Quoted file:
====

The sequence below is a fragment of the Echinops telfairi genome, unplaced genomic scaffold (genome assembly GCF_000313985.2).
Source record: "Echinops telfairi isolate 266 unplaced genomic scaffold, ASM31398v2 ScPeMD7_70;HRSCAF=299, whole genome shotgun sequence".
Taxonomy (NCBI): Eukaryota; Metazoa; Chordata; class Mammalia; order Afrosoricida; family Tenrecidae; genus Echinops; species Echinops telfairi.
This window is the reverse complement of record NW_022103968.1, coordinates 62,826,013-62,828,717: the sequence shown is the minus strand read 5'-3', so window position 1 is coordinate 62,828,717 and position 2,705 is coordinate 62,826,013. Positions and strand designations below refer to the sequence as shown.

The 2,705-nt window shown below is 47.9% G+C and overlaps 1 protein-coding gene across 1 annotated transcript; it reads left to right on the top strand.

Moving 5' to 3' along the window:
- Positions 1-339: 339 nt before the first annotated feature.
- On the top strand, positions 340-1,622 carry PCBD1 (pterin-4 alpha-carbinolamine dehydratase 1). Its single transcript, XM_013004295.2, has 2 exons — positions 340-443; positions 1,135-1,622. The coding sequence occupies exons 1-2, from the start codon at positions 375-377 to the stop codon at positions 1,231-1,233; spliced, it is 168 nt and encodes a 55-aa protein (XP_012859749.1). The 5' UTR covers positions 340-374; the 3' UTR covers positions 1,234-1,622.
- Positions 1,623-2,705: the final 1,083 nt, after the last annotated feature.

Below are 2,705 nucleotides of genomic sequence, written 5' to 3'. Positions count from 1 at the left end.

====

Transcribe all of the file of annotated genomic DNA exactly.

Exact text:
The sequence below is a fragment of the Echinops telfairi genome, unplaced genomic scaffold (genome assembly GCF_000313985.2).
Source record: "Echinops telfairi isolate 266 unplaced genomic scaffold, ASM31398v2 ScPeMD7_70;HRSCAF=299, whole genome shotgun sequence".
Taxonomy (NCBI): Eukaryota; Metazoa; Chordata; class Mammalia; order Afrosoricida; family Tenrecidae; genus Echinops; species Echinops telfairi.
This window is the reverse complement of record NW_022103968.1, coordinates 62,826,013-62,828,717: the sequence shown is the minus strand read 5'-3', so window position 1 is coordinate 62,828,717 and position 2,705 is coordinate 62,826,013. Positions and strand designations below refer to the sequence as shown.

The 2,705-nt window shown below is 47.9% G+C and overlaps 1 protein-coding gene across 1 annotated transcript; it reads left to right on the top strand.

Moving 5' to 3' along the window:
- Positions 1-339: 339 nt before the first annotated feature.
- On the top strand, positions 340-1,622 carry PCBD1 (pterin-4 alpha-carbinolamine dehydratase 1). Its single transcript, XM_013004295.2, has 2 exons — positions 340-443; positions 1,135-1,622. The coding sequence occupies exons 1-2, from the start codon at positions 375-377 to the stop codon at positions 1,231-1,233; spliced, it is 168 nt and encodes a 55-aa protein (XP_012859749.1). The 5' UTR covers positions 340-374; the 3' UTR covers positions 1,234-1,622.
- Positions 1,623-2,705: the final 1,083 nt, after the last annotated feature.

Below are 2,705 nucleotides of genomic sequence, written 5' to 3'. Positions count from 1 at the left end.